We actually have burned static/archived copies of our asp.net websites for customers many times. We have used WebZip until now but we have had endless problems with crashes, downloaded pages not being re-linked correctly, etc.

We basically need an application that crawls and downloads static copies of everything on our asp.net website (pages, images, documents, css, etc) and then processes the downloaded pages so that they can be browsed locally without an internet connection (get rid of absolute urls in links, etc). The more idiot proof the better. This seems like a pretty common and (relatively) simple process but I have tried a few other applications and have been really unimpressed

Does anyone have archive software they would recommend? Does anyone have a really simple process they would share?

up vote 35 down vote accepted

In Windows, you can look at HTTrack. It's very configurable allowing you to set the speed of the downloads. But you can just point it at a website and run it too with no configuration at all.

In my experience it's been a really good tool and works well. Some of the things I like about HTTrack are:

  • Open Source license
  • Resumes stopped downloads
  • Can update an existing archive
  • You can configure it to be non-aggressive when it downloads so it doesn't waste your bandwidth and the bandwidth of the site.
  • 1
    httrack also exists for linux. – dusoft Jan 10 '10 at 23:01
  • 3
    It also exists for Mac - brew install httrack – timothyclifford Jun 19 '16 at 3:21

You could use wget:

wget -m -k -K -E http://url/of/web/site
  • 2
    From the --help, I can see what the rest do, but what do the flags K (capital) and E do? – スーパーファミコン Feb 11 '09 at 21:34
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    Don't forget the -p switch to get images and other embedded objects, too. (-E is for converting to html extension. -K is to backup the original file with extension .orig) – migu Feb 11 '09 at 21:49
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    The longer, but less cryptic version: wget --mirror --convert-links --backup-converted --adjust-extension http://url/of/web/site – jgillman Feb 26 '15 at 23:56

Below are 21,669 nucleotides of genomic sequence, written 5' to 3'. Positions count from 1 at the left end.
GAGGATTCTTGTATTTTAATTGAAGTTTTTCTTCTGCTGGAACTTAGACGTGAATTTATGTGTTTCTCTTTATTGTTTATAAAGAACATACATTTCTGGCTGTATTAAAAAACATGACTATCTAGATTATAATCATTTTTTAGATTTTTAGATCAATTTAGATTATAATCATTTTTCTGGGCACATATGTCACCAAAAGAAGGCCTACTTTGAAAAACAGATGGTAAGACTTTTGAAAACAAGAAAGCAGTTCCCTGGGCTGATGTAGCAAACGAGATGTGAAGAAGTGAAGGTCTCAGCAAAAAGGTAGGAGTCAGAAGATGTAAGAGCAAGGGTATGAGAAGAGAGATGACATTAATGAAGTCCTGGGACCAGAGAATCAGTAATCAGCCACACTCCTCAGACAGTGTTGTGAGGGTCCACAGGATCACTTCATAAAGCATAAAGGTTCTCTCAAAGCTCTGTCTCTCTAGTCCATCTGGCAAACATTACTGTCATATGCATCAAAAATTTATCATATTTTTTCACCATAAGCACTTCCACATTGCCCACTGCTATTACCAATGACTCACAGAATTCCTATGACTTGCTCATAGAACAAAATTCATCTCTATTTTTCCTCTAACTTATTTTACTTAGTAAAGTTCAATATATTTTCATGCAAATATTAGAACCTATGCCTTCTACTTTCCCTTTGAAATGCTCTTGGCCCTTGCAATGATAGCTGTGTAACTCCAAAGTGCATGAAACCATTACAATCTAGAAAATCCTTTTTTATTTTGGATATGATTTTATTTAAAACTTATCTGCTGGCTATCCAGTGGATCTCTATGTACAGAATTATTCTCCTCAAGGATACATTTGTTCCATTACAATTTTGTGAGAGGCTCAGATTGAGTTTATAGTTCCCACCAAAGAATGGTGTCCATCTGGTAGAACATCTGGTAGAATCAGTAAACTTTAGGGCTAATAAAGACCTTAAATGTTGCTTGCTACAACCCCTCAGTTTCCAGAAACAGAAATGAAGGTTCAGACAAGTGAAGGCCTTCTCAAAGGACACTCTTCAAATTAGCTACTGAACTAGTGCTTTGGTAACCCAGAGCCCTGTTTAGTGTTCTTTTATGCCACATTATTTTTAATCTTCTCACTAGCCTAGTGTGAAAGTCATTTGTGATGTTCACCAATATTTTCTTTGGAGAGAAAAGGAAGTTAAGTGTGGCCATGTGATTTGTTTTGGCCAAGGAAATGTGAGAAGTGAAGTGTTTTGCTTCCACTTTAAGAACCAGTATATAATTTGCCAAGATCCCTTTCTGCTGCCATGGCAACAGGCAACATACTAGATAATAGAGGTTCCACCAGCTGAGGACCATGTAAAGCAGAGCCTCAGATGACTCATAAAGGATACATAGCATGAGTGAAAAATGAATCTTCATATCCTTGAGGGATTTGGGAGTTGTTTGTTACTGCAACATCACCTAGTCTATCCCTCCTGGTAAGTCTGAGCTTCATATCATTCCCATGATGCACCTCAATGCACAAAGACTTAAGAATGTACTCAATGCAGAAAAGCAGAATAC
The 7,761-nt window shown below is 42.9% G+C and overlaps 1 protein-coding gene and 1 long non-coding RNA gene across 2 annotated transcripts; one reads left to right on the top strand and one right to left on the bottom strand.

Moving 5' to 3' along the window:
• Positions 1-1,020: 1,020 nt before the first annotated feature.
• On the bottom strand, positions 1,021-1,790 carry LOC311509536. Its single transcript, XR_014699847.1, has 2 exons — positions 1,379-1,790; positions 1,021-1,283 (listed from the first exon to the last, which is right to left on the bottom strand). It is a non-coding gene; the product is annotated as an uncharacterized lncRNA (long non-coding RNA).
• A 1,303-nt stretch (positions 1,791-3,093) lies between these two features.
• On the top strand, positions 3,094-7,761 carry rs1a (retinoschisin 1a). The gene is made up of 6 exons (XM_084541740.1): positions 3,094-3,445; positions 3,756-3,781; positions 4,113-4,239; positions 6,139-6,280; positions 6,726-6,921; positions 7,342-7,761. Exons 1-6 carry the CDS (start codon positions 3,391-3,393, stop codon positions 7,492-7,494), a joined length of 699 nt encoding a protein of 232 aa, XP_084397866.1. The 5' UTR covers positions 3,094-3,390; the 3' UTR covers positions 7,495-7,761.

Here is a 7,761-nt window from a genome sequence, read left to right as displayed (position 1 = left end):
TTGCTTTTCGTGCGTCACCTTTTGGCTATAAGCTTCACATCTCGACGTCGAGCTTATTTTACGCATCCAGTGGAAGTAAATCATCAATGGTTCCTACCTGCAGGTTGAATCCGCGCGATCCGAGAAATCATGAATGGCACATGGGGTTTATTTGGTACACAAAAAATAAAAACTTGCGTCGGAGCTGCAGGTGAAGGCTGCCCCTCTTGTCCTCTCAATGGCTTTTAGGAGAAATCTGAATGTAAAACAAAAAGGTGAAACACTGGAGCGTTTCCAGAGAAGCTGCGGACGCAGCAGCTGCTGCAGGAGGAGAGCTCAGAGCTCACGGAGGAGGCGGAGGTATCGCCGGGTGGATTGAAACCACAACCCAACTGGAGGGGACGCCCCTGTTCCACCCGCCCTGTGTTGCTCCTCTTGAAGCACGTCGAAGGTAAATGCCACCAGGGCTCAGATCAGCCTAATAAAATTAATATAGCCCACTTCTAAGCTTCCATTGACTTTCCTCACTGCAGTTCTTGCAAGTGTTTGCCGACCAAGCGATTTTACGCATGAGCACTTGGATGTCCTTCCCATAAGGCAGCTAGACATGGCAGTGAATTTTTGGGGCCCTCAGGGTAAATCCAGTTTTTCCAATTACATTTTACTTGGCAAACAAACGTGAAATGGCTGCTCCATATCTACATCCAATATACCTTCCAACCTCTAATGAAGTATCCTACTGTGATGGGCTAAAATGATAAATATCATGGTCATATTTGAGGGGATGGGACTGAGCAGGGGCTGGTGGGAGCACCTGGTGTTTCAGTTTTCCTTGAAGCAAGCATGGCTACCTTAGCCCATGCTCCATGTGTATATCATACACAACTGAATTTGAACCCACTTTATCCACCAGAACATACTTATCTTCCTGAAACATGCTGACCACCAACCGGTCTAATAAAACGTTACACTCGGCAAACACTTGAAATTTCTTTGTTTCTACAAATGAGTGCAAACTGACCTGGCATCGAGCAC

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    For me this just gets the index.html – Alper Oct 26 '15 at 15:36
  • Yes, for me too, it only retrieves index.html. And the squarespace site I'm trying to get retrieve locally from keeps giving me error 429 "Too Many Requests". :( I've event setup rate limiting and wait. – Michael R Nov 7 '15 at 20:20

The Wayback Machine Downloader by hartator is simple and fast.

Install via Ruby, then run with the desired domain and optional timestamp from the Internet Archive.

sudo gem install wayback_machine_downloader
mkdir example
cd example
wayback_machine_downloader http://example.com --timestamp 19700101000000

I use Blue Crab on OSX and WebCopier on Windows.

  • Blue Crab is a pretty damn crashy app today. – jtheletter Nov 1 '15 at 23:57

wget -r -k

... and investigate the rest of the options. I hope you've followed these guidelines:http://www.w3.org/Protocols/rfc2616/rfc2616-sec9.html so all your resources are safe with GET requests.

I just use: wget -m <url>.

  • This only gets the home page, not the whole site. – jtheletter Nov 2 '15 at 0:07

If your customers are archiving for compliance issues, you want to ensure that the content can be authenticated. The options listed are fine for simple viewing, but they aren't legally admissible. In that case, you're looking for timestamps and digital signatures. Much more complicated if you're doing it yourself. I'd suggest a service such as PageFreezer.

I've been using HTTrack for several years now. It handles all of the inter-page linking, etc. just fine. My only complaint is that I haven't found a good way to keep it limited to a sub-site very well. For instance, if there is a site www.foo.com/steve that I want to archive, it will likely follow links to www.foo.com/rowe and archive that too. Otherwise it's great. Highly configurable and reliable.

For OS X users, I've found the sitesucker application found here works well without configuring anything but how deep it follows links.

  • sitesucker.us website doesn't load as of Jan 2018. – Greg Dubicki Jan 18 at 20:20

protected by Brad Larson Sep 25 '13 at 21:19

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